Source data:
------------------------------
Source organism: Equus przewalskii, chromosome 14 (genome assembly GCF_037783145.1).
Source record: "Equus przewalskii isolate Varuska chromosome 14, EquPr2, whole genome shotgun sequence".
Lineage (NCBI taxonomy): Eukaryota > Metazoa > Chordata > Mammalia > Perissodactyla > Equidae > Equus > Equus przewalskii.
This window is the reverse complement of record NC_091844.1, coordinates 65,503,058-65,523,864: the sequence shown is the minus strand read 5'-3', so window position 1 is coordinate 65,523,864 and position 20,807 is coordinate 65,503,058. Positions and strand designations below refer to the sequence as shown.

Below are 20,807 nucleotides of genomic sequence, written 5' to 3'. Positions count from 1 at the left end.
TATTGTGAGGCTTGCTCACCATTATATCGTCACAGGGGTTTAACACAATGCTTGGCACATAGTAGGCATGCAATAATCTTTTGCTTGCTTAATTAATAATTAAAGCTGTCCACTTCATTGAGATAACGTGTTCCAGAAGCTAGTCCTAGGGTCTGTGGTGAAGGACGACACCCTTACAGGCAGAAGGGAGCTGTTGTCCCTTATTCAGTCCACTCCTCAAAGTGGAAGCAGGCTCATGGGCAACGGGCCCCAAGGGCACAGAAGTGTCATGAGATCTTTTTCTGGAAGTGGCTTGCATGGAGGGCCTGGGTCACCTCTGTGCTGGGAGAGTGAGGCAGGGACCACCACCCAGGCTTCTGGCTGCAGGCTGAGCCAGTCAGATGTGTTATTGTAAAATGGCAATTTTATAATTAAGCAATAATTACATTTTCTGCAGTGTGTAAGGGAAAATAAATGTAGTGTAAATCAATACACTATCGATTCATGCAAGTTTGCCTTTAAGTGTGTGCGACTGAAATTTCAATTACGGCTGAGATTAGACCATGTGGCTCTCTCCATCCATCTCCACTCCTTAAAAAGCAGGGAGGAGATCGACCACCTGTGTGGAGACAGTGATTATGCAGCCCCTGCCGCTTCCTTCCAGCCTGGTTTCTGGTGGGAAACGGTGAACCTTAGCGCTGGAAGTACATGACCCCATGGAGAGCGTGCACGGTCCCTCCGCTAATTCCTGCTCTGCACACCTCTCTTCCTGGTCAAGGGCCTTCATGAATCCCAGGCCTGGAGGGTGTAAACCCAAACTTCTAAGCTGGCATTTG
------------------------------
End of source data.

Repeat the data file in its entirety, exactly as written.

Source organism: Equus przewalskii, chromosome 14 (genome assembly GCF_037783145.1).
Source record: "Equus przewalskii isolate Varuska chromosome 14, EquPr2, whole genome shotgun sequence".
Lineage (NCBI taxonomy): Eukaryota > Metazoa > Chordata > Mammalia > Perissodactyla > Equidae > Equus > Equus przewalskii.
This window is the reverse complement of record NC_091844.1, coordinates 65,503,058-65,523,864: the sequence shown is the minus strand read 5'-3', so window position 1 is coordinate 65,523,864 and position 20,807 is coordinate 65,503,058. Positions and strand designations below refer to the sequence as shown.

Below are 20,807 nucleotides of genomic sequence, written 5' to 3'. Positions count from 1 at the left end.
TATTGTGAGGCTTGCTCACCATTATATCGTCACAGGGGTTTAACACAATGCTTGGCACATAGTAGGCATGCAATAATCTTTTGCTTGCTTAATTAATAATTAAAGCTGTCCACTTCATTGAGATAACGTGTTCCAGAAGCTAGTCCTAGGGTCTGTGGTGAAGGACGACACCCTTACAGGCAGAAGGGAGCTGTTGTCCCTTATTCAGTCCACTCCTCAAAGTGGAAGCAGGCTCATGGGCAACGGGCCCCAAGGGCACAGAAGTGTCATGAGATCTTTTTCTGGAAGTGGCTTGCATGGAGGGCCTGGGTCACCTCTGTGCTGGGAGAGTGAGGCAGGGACCACCACCCAGGCTTCTGGCTGCAGGCTGAGCCAGTCAGATGTGTTATTGTAAAATGGCAATTTTATAATTAAGCAATAATTACATTTTCTGCAGTGTGTAAGGGAAAATAAATGTAGTGTAAATCAATACACTATCGATTCATGCAAGTTTGCCTTTAAGTGTGTGCGACTGAAATTTCAATTACGGCTGAGATTAGACCATGTGGCTCTCTCCATCCATCTCCACTCCTTAAAAAGCAGGGAGGAGATCGACCACCTGTGTGGAGACAGTGATTATGCAGCCCCTGCCGCTTCCTTCCAGCCTGGTTTCTGGTGGGAAACGGTGAACCTTAGCGCTGGAAGTACATGACCCCATGGAGAGCGTGCACGGTCCCTCCGCTAATTCCTGCTCTGCACACCTCTCTTCCTGGTCAAGGGCCTTCATGAATCCCAGGCCTGGAGGGTGTAAACCCAAACTTCTAAGCTGGCATTTG